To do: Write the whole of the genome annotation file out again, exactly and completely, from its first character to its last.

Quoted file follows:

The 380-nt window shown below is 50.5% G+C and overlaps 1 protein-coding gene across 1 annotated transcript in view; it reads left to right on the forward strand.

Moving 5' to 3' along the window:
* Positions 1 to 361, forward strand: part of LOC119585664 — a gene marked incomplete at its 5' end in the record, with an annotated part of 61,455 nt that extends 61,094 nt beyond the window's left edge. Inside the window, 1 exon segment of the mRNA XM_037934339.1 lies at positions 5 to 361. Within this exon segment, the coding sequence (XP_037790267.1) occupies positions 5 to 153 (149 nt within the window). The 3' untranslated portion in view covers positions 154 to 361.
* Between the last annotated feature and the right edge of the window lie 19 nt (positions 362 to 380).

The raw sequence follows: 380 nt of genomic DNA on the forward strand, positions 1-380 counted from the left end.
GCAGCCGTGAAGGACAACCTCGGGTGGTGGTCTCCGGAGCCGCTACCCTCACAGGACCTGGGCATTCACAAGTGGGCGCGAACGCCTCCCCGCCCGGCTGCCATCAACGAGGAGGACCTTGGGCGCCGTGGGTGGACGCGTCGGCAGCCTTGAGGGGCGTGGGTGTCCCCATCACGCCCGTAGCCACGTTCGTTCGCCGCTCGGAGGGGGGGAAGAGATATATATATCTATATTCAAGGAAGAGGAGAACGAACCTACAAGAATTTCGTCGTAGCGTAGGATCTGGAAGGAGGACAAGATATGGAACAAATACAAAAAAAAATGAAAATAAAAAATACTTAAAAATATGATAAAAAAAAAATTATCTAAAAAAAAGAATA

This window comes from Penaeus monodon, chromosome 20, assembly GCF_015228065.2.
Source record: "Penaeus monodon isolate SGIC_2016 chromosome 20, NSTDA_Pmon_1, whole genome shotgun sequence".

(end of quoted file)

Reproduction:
The 380-nt window shown below is 50.5% G+C and overlaps 1 protein-coding gene across 1 annotated transcript in view; it reads left to right on the forward strand.

Moving 5' to 3' along the window:
* Positions 1 to 361, forward strand: part of LOC119585664 — a gene marked incomplete at its 5' end in the record, with an annotated part of 61,455 nt that extends 61,094 nt beyond the window's left edge. Inside the window, 1 exon segment of the mRNA XM_037934339.1 lies at positions 5 to 361. Within this exon segment, the coding sequence (XP_037790267.1) occupies positions 5 to 153 (149 nt within the window). The 3' untranslated portion in view covers positions 154 to 361.
* Between the last annotated feature and the right edge of the window lie 19 nt (positions 362 to 380).

The raw sequence follows: 380 nt of genomic DNA on the forward strand, positions 1-380 counted from the left end.
GCAGCCGTGAAGGACAACCTCGGGTGGTGGTCTCCGGAGCCGCTACCCTCACAGGACCTGGGCATTCACAAGTGGGCGCGAACGCCTCCCCGCCCGGCTGCCATCAACGAGGAGGACCTTGGGCGCCGTGGGTGGACGCGTCGGCAGCCTTGAGGGGCGTGGGTGTCCCCATCACGCCCGTAGCCACGTTCGTTCGCCGCTCGGAGGGGGGGAAGAGATATATATATCTATATTCAAGGAAGAGGAGAACGAACCTACAAGAATTTCGTCGTAGCGTAGGATCTGGAAGGAGGACAAGATATGGAACAAATACAAAAAAAAATGAAAATAAAAAATACTTAAAAATATGATAAAAAAAAAATTATCTAAAAAAAAGAATA

This window comes from Penaeus monodon, chromosome 20, assembly GCF_015228065.2.
Source record: "Penaeus monodon isolate SGIC_2016 chromosome 20, NSTDA_Pmon_1, whole genome shotgun sequence".